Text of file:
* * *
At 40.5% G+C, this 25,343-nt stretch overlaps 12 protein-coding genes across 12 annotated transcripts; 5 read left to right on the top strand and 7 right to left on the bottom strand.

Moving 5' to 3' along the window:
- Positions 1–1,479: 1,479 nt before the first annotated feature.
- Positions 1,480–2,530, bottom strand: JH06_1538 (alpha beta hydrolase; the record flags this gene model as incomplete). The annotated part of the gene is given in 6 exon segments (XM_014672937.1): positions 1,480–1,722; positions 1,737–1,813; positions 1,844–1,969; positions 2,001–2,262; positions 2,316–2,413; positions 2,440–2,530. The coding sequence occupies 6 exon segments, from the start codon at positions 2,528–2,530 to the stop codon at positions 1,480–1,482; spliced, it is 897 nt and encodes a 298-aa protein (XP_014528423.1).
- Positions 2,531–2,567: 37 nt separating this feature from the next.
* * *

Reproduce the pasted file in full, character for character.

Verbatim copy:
At 40.5% G+C, this 25,343-nt stretch overlaps 12 protein-coding genes across 12 annotated transcripts; 5 read left to right on the top strand and 7 right to left on the bottom strand.

Moving 5' to 3' along the window:
- Positions 1–1,479: 1,479 nt before the first annotated feature.
- Positions 1,480–2,530, bottom strand: JH06_1538 (alpha beta hydrolase; the record flags this gene model as incomplete). The annotated part of the gene is given in 6 exon segments (XM_014672937.1): positions 1,480–1,722; positions 1,737–1,813; positions 1,844–1,969; positions 2,001–2,262; positions 2,316–2,413; positions 2,440–2,530. The coding sequence occupies 6 exon segments, from the start codon at positions 2,528–2,530 to the stop codon at positions 1,480–1,482; spliced, it is 897 nt and encodes a 298-aa protein (XP_014528423.1).
- Positions 2,531–2,567: 37 nt separating this feature from the next.